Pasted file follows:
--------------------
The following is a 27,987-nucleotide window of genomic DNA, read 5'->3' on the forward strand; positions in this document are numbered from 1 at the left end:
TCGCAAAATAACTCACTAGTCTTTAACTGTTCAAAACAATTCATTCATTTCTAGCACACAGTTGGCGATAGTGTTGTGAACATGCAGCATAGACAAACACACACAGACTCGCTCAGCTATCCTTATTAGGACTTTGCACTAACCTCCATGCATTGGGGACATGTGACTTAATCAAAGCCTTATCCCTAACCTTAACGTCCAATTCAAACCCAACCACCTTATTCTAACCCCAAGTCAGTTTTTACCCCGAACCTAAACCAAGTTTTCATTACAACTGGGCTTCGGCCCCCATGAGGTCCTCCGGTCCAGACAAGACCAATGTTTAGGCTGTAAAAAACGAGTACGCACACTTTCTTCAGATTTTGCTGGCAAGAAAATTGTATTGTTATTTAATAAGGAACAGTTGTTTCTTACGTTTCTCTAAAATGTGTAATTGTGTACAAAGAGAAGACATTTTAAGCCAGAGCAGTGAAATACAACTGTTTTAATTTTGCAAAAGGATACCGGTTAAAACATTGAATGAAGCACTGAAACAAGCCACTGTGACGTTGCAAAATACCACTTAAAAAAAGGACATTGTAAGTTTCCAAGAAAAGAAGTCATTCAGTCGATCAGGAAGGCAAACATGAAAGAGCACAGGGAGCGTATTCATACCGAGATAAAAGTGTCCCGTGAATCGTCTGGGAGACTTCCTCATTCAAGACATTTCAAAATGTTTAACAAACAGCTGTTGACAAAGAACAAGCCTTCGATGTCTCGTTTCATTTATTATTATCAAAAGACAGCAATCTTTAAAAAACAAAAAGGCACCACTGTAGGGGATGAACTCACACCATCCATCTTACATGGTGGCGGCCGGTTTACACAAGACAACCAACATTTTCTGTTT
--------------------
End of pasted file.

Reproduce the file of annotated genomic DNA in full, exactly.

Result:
The following is a 27,987-nucleotide window of genomic DNA, read 5'->3' on the forward strand; positions in this document are numbered from 1 at the left end:
TCGCAAAATAACTCACTAGTCTTTAACTGTTCAAAACAATTCATTCATTTCTAGCACACAGTTGGCGATAGTGTTGTGAACATGCAGCATAGACAAACACACACAGACTCGCTCAGCTATCCTTATTAGGACTTTGCACTAACCTCCATGCATTGGGGACATGTGACTTAATCAAAGCCTTATCCCTAACCTTAACGTCCAATTCAAACCCAACCACCTTATTCTAACCCCAAGTCAGTTTTTACCCCGAACCTAAACCAAGTTTTCATTACAACTGGGCTTCGGCCCCCATGAGGTCCTCCGGTCCAGACAAGACCAATGTTTAGGCTGTAAAAAACGAGTACGCACACTTTCTTCAGATTTTGCTGGCAAGAAAATTGTATTGTTATTTAATAAGGAACAGTTGTTTCTTACGTTTCTCTAAAATGTGTAATTGTGTACAAAGAGAAGACATTTTAAGCCAGAGCAGTGAAATACAACTGTTTTAATTTTGCAAAAGGATACCGGTTAAAACATTGAATGAAGCACTGAAACAAGCCACTGTGACGTTGCAAAATACCACTTAAAAAAAGGACATTGTAAGTTTCCAAGAAAAGAAGTCATTCAGTCGATCAGGAAGGCAAACATGAAAGAGCACAGGGAGCGTATTCATACCGAGATAAAAGTGTCCCGTGAATCGTCTGGGAGACTTCCTCATTCAAGACATTTCAAAATGTTTAACAAACAGCTGTTGACAAAGAACAAGCCTTCGATGTCTCGTTTCATTTATTATTATCAAAAGACAGCAATCTTTAAAAAACAAAAAGGCACCACTGTAGGGGATGAACTCACACCATCCATCTTACATGGTGGCGGCCGGTTTACACAAGACAACCAACATTTTCTGTTT